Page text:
Retirement homes and long-term care facilities will now have to fulfil new fire and building codes after changes were announced by Madeleine Meilleur, Ontario’s community safety minister. For instance, all sleeping rooms must have fully functional smoke alarms installed. Other safety regulations such as automatic sprinklers being made mandatory will go a long way in providing adequate fire protection in homes for seniors and individuals with disabilities. We’ll summarize the new sprinkler regulations in the paragraphs below.
Important Highlights On The New Changes
- All retirement homes and other care occupancies are required to disclose whether they have a sprinkler system installed in their facility.
- The new safety guidelines require all facilities to have fire alarm monitoring systems and emergency lighting as a form of fire protection.
- Facilities will have to install self-closing doors and voice communication systems that would come in handy in the event of a fire emergency.
- All facilities must perform annual fire drills. The fire drills should be done according to the guidelines.
- The facility needs to appoint a sufficient number of supervisory staff and give them the roles and responsibilities in their fire safety plan. This fire safety plan is meant to act as a guideline on what needs to be done in case of a fire hazard as well as protection measures.
- The local fire services will be required to validate the facility’s fire safety plan on an annual basis.
- Mandatory training for all the owners and operators who are in charge of making sure the fire safety plan is implemented.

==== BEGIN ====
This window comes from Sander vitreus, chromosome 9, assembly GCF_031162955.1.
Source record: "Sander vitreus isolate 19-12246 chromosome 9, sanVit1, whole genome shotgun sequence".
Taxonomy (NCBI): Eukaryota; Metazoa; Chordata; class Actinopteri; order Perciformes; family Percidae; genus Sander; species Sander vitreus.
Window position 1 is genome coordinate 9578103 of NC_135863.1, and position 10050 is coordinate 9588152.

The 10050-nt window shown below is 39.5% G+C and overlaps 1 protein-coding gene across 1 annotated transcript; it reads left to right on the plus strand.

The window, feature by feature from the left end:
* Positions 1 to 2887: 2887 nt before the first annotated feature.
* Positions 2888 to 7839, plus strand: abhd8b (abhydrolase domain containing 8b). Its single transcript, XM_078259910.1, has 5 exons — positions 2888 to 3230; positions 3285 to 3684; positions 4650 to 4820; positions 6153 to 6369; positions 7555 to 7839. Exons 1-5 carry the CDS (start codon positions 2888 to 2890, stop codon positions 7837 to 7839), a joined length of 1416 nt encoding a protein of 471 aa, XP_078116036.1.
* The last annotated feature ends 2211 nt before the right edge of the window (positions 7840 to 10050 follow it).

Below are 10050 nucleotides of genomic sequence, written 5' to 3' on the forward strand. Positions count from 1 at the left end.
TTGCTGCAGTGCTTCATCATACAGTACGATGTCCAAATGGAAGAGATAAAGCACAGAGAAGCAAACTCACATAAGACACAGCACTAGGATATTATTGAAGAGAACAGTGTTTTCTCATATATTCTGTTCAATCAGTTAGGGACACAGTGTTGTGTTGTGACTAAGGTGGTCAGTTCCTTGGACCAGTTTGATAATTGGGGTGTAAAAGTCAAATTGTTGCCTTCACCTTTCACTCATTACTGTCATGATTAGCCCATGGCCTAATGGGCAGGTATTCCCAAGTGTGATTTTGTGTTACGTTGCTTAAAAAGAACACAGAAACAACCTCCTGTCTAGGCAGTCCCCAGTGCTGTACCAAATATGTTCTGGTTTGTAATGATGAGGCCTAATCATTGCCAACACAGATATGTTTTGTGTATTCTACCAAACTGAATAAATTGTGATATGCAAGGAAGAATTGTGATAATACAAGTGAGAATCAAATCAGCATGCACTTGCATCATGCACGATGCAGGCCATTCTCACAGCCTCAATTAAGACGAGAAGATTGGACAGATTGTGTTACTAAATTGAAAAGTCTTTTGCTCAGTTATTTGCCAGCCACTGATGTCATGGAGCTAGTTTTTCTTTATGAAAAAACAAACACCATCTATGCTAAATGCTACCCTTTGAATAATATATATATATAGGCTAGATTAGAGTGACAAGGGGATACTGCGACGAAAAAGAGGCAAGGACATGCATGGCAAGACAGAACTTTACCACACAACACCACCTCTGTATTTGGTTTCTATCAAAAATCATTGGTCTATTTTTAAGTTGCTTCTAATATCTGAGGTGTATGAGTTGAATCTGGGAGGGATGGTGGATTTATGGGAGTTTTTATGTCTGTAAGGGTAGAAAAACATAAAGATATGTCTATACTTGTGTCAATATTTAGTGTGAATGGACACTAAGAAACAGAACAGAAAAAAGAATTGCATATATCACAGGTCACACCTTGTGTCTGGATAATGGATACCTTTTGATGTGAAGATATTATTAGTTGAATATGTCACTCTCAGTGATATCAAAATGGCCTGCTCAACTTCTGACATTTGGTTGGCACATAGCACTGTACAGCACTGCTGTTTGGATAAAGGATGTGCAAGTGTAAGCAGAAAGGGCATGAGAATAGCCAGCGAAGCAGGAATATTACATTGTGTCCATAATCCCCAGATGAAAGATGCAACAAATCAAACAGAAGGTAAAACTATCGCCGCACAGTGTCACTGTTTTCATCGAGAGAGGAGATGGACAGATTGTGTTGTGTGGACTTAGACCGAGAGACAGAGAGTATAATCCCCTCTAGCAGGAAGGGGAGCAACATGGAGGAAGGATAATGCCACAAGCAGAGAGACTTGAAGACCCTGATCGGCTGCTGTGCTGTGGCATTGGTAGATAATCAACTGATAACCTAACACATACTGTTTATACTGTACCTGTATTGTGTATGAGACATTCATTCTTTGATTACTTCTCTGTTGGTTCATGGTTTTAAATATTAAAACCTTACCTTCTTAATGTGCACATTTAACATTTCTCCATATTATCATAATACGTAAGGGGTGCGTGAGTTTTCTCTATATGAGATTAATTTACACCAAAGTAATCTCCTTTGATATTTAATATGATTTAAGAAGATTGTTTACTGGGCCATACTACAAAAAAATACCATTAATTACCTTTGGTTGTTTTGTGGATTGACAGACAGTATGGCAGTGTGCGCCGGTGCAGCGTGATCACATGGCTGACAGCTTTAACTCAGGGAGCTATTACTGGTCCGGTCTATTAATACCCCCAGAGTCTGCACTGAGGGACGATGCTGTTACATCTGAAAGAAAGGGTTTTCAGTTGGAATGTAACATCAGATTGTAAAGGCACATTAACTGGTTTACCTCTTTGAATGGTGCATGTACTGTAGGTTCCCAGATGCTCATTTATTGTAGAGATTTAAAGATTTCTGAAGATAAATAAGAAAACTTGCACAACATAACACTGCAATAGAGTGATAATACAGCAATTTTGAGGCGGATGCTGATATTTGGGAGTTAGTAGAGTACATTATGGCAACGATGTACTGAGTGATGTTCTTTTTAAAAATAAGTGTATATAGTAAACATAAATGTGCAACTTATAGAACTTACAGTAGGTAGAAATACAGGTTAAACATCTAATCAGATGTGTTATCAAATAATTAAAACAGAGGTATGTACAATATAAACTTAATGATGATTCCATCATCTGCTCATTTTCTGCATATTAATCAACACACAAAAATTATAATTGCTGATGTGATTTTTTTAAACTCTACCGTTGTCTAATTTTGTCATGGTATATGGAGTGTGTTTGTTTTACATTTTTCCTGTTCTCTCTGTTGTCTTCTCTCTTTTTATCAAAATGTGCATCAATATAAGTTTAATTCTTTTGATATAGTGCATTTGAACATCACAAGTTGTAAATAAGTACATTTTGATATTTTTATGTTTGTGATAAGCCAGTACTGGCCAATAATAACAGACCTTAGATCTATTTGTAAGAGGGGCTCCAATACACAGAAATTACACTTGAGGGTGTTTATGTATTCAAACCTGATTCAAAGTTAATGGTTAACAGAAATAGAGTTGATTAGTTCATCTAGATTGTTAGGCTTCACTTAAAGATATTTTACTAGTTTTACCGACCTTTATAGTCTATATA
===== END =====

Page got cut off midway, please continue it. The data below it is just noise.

Why These Changes Were Implemented
Ontario has lost 48 seniors in the past 34 years due to fire hazards that occurred in nursing homes in the area. Unfortunately, these incidences occurred mainly due to the lack of sprinkler systems in the buildings. The Ontario Retirement Communities Association even reported that an estimated 33% of nursing homes in Ontario do not have fire sprinkler systems installed. Hence, the new safety regulations are intended to make these facilities safer and significantly prevent property damage and loss of lives.
Of course these new changes have been received with mixed reactions. Some claim that the retrofits will be extremely costly for facilities. However, to help cut down on the cost of installation, some facilities are opting for the cheaper residential fire sprinklers that are up to code instead of investing in the commercial sprinklers.
Private Facilities & Licensed Retirement Homes
The good thing is that private facilities and licensed retirement homes have been given ample time to implement these changes and ensure they are up to code. They have up to 5 years to meet the new requirements. However, for the new retirement homes these new fire safety regulations have been rolled out.
If you are in the Greater Toronto Area, find out if your retirement home or care facility meets the new fire safety and compliance guidelines. You can hire an expert to perform an assessment/inspection and help you ensure you are up to code.